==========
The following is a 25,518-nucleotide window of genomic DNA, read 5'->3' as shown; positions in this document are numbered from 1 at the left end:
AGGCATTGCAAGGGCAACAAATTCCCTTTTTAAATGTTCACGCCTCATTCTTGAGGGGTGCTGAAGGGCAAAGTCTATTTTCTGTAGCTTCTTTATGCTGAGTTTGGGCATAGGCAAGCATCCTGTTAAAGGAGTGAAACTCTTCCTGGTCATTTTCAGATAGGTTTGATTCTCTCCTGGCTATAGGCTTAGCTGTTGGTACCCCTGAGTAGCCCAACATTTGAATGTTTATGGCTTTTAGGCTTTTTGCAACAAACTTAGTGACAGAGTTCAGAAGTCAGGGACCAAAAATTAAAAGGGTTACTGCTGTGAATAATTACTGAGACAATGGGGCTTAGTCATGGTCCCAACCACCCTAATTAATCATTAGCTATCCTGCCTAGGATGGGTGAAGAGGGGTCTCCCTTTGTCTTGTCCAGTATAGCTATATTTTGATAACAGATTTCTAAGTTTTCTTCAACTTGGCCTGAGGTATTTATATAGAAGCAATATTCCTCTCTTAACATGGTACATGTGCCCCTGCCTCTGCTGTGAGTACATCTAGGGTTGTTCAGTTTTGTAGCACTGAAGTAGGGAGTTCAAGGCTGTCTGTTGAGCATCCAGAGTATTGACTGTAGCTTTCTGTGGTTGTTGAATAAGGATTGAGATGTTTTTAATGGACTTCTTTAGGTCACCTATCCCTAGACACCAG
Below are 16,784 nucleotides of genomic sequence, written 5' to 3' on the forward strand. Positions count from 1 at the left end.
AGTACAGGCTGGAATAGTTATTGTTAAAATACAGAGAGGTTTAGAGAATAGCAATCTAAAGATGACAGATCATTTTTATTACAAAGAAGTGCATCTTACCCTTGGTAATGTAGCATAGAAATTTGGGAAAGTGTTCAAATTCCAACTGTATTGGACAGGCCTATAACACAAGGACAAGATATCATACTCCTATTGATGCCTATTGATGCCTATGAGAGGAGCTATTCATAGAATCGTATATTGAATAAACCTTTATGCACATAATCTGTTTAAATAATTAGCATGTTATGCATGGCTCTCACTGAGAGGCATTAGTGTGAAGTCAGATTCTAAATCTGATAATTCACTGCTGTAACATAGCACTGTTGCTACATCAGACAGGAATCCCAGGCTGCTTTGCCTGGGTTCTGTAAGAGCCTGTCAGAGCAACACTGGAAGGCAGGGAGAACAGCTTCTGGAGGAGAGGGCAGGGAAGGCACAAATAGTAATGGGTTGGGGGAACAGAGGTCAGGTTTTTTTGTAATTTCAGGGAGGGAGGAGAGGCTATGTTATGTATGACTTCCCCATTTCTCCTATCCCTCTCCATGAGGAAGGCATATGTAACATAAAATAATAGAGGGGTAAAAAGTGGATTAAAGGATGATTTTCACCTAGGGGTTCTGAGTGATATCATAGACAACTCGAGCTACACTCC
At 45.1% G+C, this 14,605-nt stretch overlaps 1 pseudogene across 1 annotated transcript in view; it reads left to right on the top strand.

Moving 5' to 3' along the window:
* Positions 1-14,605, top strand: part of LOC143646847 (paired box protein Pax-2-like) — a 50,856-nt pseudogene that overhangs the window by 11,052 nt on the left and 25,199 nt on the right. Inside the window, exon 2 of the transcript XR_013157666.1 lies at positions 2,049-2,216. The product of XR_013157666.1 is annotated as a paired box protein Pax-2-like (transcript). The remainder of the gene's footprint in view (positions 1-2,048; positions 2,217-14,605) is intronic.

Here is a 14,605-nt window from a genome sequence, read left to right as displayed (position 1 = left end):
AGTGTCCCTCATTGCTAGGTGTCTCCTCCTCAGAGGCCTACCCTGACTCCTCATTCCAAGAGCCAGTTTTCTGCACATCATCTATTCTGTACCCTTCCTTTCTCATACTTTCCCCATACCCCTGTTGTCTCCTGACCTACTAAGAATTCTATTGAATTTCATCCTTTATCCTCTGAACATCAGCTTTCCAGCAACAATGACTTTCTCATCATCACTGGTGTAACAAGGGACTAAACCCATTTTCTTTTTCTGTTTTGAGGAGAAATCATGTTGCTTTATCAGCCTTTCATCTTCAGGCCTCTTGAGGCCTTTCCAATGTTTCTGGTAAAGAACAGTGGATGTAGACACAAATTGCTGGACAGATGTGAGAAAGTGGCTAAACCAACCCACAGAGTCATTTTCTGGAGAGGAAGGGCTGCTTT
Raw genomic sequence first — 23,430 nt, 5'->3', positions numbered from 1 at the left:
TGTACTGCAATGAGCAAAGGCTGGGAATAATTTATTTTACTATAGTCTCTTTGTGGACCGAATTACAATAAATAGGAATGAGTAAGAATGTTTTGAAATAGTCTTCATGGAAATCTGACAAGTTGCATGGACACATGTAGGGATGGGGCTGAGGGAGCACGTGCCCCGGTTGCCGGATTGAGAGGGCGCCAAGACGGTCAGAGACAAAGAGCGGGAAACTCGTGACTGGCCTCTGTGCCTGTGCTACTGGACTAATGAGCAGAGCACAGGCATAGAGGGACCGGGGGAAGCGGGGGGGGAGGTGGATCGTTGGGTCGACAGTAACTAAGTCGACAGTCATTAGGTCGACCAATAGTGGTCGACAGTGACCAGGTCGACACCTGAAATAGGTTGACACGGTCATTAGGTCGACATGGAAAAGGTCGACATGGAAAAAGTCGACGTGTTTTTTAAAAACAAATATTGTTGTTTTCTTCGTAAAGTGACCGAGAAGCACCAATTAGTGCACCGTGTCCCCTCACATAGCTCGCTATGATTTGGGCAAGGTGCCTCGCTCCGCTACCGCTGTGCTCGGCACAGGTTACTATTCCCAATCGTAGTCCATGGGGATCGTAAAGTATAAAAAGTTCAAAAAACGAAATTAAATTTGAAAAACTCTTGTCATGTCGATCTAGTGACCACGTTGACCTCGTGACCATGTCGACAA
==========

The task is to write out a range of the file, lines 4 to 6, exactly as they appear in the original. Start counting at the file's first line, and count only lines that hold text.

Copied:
AGTACAGGCTGGAATAGTTATTGTTAAAATACAGAGAGGTTTAGAGAATAGCAATCTAAAGATGACAGATCATTTTTATTACAAAGAAGTGCATCTTACCCTTGGTAATGTAGCATAGAAATTTGGGAAAGTGTTCAAATTCCAACTGTATTGGACAGGCCTATAACACAAGGACAAGATATCATACTCCTATTGATGCCTATTGATGCCTATGAGAGGAGCTATTCATAGAATCGTATATTGAATAAACCTTTATGCACATAATCTGTTTAAATAATTAGCATGTTATGCATGGCTCTCACTGAGAGGCATTAGTGTGAAGTCAGATTCTAAATCTGATAATTCACTGCTGTAACATAGCACTGTTGCTACATCAGACAGGAATCCCAGGCTGCTTTGCCTGGGTTCTGTAAGAGCCTGTCAGAGCAACACTGGAAGGCAGGGAGAACAGCTTCTGGAGGAGAGGGCAGGGAAGGCACAAATAGTAATGGGTTGGGGGAACAGAGGTCAGGTTTTTTTGTAATTTCAGGGAGGGAGGAGAGGCTATGTTATGTATGACTTCCCCATTTCTCCTATCCCTCTCCATGAGGAAGGCATATGTAACATAAAATAATAGAGGGGTAAAAAGTGGATTAAAGGATGATTTTCACCTAGGGGTTCTGAGTGATATCATAGACAACTCGAGCTACACTCC
At 45.1% G+C, this 14,605-nt stretch overlaps 1 pseudogene across 1 annotated transcript in view; it reads left to right on the top strand.

Moving 5' to 3' along the window: